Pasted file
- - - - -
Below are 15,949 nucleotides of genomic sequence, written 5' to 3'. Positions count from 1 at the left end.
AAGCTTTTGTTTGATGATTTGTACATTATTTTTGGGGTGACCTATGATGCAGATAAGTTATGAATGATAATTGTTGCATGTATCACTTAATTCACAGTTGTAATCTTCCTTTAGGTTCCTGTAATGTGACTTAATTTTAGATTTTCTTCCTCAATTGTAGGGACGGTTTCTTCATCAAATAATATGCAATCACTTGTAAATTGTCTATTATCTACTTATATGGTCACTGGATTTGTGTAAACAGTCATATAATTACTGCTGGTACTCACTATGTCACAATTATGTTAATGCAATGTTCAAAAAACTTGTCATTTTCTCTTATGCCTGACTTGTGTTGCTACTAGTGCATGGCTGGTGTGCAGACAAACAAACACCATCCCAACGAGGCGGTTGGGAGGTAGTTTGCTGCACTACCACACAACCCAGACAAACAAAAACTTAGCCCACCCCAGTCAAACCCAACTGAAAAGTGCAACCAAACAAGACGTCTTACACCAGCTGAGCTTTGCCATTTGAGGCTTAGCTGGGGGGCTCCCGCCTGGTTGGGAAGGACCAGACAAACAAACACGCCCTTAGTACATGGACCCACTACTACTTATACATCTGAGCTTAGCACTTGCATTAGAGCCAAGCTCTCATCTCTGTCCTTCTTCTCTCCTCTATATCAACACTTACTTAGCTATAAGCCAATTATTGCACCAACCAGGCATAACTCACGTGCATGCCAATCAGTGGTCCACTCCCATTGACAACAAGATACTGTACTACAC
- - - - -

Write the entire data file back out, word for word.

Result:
Below are 15,949 nucleotides of genomic sequence, written 5' to 3'. Positions count from 1 at the left end.
AAGCTTTTGTTTGATGATTTGTACATTATTTTTGGGGTGACCTATGATGCAGATAAGTTATGAATGATAATTGTTGCATGTATCACTTAATTCACAGTTGTAATCTTCCTTTAGGTTCCTGTAATGTGACTTAATTTTAGATTTTCTTCCTCAATTGTAGGGACGGTTTCTTCATCAAATAATATGCAATCACTTGTAAATTGTCTATTATCTACTTATATGGTCACTGGATTTGTGTAAACAGTCATATAATTACTGCTGGTACTCACTATGTCACAATTATGTTAATGCAATGTTCAAAAAACTTGTCATTTTCTCTTATGCCTGACTTGTGTTGCTACTAGTGCATGGCTGGTGTGCAGACAAACAAACACCATCCCAACGAGGCGGTTGGGAGGTAGTTTGCTGCACTACCACACAACCCAGACAAACAAAAACTTAGCCCACCCCAGTCAAACCCAACTGAAAAGTGCAACCAAACAAGACGTCTTACACCAGCTGAGCTTTGCCATTTGAGGCTTAGCTGGGGGGCTCCCGCCTGGTTGGGAAGGACCAGACAAACAAACACGCCCTTAGTACATGGACCCACTACTACTTATACATCTGAGCTTAGCACTTGCATTAGAGCCAAGCTCTCATCTCTGTCCTTCTTCTCTCCTCTATATCAACACTTACTTAGCTATAAGCCAATTATTGCACCAACCAGGCATAACTCACGTGCATGCCAATCAGTGGTCCACTCCCATTGACAACAAGATACTGTACTACAC